Friday, February 14, 2014

Visualizing Schumann's Waldszenen

I am working on Vol II of the Tone Perception Visualized series documenting early development of my technique for visualizing my perception of several musical elements.  The subject of Vol II is Schumann's Waldszenen, a late cycle for solo piano.  As the efficacy of the method relies a process, its sense is revealed in the doing.

I set out to make a third (perhaps fourth) visualization of Eintritt (Entry), the cycle's opening.  Since first working on this music in 1993 I have played it repeatedly and am now preparing to perform it when the book comes out.

It is unbelievable how lazy the ear becomes when faced with detail that borders on the incomprehensible.  Why such deviations in articulation?  Why such inconsistency of phrase length?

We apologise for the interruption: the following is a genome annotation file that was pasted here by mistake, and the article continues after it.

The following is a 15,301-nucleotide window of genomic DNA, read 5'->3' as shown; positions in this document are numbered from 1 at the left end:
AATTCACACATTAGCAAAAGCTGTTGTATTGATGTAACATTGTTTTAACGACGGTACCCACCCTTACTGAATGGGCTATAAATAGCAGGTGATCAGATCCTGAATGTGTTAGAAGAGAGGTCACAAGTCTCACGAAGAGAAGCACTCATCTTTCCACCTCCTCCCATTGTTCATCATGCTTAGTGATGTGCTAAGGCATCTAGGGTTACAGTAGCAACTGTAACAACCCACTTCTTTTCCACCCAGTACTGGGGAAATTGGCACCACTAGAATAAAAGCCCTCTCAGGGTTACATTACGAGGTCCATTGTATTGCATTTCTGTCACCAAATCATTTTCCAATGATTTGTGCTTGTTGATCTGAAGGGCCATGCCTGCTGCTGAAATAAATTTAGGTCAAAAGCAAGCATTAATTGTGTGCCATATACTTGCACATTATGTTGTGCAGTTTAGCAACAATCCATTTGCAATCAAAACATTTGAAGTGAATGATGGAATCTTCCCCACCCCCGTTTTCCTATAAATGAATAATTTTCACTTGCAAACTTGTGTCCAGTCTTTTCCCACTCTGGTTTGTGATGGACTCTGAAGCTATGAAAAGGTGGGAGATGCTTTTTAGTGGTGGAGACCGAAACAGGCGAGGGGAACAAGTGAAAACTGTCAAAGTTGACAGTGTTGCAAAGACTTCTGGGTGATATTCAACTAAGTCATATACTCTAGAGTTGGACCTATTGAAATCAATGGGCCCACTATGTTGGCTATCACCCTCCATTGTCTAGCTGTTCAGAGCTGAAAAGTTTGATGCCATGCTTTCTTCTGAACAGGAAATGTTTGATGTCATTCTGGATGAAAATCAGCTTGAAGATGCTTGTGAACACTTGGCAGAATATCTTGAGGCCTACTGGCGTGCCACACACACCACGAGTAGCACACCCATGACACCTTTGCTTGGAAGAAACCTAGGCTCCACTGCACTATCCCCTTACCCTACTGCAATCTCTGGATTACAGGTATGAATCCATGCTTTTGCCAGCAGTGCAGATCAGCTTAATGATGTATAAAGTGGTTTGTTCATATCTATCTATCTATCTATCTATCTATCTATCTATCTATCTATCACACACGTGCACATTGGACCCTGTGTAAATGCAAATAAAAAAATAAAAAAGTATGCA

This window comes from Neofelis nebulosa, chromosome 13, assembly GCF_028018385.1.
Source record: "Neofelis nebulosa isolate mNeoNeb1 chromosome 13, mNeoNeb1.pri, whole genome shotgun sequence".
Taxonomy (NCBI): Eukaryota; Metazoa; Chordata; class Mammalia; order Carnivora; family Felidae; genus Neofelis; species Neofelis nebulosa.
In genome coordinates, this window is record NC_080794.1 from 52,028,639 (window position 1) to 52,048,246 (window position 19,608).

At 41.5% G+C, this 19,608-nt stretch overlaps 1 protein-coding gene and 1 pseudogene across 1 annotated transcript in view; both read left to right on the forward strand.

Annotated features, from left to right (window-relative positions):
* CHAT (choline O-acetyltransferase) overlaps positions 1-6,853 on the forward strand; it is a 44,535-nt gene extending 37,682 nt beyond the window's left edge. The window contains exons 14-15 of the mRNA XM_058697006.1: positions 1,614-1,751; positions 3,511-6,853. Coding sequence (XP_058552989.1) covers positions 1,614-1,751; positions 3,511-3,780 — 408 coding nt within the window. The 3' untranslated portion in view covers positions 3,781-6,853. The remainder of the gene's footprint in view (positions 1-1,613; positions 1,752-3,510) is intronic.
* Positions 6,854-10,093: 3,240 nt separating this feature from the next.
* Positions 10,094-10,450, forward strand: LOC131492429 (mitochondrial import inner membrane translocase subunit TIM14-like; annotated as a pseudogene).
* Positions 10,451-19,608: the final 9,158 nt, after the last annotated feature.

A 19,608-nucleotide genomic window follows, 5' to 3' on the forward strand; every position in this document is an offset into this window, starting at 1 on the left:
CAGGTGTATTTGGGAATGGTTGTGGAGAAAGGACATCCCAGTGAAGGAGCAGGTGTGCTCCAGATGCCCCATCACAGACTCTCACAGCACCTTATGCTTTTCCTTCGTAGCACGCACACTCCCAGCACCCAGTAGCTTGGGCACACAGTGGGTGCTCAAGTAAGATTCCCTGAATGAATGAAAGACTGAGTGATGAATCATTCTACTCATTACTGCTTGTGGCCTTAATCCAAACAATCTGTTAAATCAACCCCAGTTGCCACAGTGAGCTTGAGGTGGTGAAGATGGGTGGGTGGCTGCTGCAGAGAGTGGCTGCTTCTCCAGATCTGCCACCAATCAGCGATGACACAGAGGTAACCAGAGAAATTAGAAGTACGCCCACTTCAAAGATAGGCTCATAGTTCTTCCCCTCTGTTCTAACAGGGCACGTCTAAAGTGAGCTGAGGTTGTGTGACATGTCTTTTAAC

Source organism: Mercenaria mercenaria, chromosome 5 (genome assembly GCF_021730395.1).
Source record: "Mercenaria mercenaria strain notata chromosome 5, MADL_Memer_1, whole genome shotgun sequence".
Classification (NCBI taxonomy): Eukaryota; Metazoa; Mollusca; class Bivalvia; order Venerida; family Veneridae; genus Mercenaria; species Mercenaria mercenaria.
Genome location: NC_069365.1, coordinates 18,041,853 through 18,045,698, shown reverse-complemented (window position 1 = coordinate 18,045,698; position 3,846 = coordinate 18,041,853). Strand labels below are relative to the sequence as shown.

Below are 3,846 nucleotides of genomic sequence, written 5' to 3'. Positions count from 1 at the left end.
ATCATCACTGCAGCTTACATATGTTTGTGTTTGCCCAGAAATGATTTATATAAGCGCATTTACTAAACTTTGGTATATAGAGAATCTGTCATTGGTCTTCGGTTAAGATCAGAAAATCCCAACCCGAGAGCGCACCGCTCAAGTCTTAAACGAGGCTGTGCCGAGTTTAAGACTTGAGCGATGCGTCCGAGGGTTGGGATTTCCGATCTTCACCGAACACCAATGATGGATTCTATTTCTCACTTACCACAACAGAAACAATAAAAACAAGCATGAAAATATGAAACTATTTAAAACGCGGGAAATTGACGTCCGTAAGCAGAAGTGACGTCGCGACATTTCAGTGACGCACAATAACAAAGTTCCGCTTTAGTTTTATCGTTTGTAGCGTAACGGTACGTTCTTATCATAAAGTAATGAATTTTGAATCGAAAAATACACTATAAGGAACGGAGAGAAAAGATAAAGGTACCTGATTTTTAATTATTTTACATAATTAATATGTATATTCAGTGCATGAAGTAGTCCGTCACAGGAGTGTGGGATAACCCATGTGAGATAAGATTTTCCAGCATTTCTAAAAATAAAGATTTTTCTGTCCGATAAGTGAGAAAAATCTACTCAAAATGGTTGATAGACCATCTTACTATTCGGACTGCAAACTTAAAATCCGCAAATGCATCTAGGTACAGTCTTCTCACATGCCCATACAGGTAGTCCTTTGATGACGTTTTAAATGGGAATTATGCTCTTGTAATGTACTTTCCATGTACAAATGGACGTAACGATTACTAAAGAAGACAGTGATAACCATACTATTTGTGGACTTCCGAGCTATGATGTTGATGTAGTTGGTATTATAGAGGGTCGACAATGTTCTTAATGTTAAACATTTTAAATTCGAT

How much I miss in the pursuit of a musical common sense that this music seems to exist to transcend.

A few weeks my son found 3 other natural hornists and we gathered some men's voices to read another late work of Schumann: Jagdbevier.  Since experiencing that highly graphic setting of the forest as scene of a primordial meeting of man with nature, of dark with dawn, of danger with conquest, I find throughout this piano piece references to hidden horn calls, to wanderings as if in a musical half light in which connections are unclear and the imagination must take over.

A work of great genius.